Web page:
The power of the (auto) pen
In this handout photo from the White House President Obama swims in Hawaii on his holiday vacation last year. He directed the signing of the fiscal cliff bill via "auto pen" Wednesday while vacationing in Hawaii.
January 3rd, 2013
11:23 AM ET

The power of the (auto) pen

Honolulu, Hawaii (CNN) - If you are a president who desperately wants to salvage your Hawaiian vacation, why stick around Washington to sign a bill when an automatic pen can do it for you?

That’s what happened Wednesday when the long-haggled over bill to avert the fiscal cliff was delivered to the White House for the president’s signature. With Obama 5,000 miles away in Hawaii, aides decided to prepare the president with an electronic version of the document for his review rather than commission a special flight to currier over the document.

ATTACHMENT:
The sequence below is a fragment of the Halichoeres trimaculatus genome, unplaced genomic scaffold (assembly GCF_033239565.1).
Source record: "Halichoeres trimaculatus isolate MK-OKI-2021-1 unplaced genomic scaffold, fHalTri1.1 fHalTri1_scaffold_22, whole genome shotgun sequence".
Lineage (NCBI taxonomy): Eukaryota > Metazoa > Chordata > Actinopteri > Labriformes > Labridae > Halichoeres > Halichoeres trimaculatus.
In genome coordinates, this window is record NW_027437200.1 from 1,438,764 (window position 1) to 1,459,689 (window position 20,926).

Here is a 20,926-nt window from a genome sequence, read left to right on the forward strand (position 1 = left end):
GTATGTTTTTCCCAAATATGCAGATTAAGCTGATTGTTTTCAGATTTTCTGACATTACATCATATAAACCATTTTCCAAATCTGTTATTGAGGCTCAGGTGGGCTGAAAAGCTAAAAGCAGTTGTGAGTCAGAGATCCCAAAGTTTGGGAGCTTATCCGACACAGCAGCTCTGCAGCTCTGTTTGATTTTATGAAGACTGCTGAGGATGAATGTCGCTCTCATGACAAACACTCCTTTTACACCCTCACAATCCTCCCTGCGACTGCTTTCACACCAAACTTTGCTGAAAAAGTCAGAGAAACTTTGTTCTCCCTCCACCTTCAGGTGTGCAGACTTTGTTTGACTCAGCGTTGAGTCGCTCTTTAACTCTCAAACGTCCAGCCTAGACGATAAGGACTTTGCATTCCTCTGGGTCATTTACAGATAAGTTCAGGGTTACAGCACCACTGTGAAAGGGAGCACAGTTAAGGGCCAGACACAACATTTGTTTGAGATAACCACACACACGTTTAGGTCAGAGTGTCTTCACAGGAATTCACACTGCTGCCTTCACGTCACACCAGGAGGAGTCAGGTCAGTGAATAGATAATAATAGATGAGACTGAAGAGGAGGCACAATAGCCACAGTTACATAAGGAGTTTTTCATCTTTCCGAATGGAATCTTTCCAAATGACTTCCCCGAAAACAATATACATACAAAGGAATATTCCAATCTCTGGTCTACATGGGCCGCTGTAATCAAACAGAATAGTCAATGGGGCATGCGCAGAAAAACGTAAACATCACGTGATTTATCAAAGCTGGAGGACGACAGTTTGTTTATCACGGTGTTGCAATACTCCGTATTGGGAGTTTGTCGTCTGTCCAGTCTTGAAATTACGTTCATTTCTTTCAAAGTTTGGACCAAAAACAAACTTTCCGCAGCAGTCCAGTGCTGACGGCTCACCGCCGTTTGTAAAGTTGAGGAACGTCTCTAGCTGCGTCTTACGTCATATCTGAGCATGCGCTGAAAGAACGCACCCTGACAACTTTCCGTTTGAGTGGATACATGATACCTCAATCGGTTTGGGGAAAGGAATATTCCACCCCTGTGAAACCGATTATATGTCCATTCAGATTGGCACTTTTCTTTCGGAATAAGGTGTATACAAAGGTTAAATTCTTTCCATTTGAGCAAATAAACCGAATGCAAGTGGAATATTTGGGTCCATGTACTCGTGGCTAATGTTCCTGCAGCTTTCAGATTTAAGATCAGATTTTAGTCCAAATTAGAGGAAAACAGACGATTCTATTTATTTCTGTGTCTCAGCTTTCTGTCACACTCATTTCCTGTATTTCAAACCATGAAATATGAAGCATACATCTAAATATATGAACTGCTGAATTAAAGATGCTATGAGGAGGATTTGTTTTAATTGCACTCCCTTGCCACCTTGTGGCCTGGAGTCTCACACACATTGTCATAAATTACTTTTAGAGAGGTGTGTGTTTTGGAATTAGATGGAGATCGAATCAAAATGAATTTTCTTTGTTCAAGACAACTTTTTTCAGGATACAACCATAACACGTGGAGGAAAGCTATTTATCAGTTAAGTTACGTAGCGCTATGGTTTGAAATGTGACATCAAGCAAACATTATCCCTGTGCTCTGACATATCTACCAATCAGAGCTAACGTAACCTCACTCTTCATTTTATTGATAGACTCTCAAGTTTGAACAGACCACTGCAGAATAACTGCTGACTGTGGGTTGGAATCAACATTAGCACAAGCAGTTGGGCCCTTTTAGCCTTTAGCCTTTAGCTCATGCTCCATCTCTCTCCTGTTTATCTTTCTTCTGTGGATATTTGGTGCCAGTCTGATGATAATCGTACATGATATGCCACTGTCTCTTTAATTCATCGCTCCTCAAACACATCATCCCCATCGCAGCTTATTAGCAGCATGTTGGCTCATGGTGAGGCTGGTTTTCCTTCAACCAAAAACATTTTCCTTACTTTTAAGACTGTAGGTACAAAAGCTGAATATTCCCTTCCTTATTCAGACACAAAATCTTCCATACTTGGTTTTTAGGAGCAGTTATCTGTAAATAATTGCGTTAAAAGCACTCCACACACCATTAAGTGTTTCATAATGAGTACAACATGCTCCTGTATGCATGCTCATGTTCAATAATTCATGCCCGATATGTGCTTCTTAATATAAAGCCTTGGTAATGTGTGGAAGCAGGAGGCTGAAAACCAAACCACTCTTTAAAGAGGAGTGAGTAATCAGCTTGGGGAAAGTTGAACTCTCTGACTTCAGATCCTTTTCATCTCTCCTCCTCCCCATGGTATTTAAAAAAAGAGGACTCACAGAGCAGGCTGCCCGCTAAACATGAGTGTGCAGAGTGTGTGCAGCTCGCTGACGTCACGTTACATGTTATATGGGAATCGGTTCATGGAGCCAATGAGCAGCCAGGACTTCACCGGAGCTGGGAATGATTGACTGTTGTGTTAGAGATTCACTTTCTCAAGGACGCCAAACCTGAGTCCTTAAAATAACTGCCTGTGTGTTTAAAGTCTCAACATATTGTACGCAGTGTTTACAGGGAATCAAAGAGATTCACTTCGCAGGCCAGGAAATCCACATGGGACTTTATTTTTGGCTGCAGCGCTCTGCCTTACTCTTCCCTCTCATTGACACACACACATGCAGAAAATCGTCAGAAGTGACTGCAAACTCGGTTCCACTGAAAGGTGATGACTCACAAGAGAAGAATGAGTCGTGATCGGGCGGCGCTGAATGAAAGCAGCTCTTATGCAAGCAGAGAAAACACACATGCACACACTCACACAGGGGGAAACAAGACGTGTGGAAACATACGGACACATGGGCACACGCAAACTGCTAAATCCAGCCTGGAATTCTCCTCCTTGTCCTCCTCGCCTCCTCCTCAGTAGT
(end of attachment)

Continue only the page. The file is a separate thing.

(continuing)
Upon review of the electronic copy, the president directed his signature be affixed to the bill – via that auto pen back in Washingon. It’s a move that, while convenient, raised questions over just how a president can make a bill become a law.

After all, Article I, Section 7, of the Constitution provides that a bill must be presented to the president and “[i]f he approve he shall sign it, but if not he shall return it” (emphasis added).

So can an auto-pen, where the president himself is not technically signing, conform to what the Constitution demands? FULL POST

Topics: Congress • Economy • Fiscal Cliff • President Obama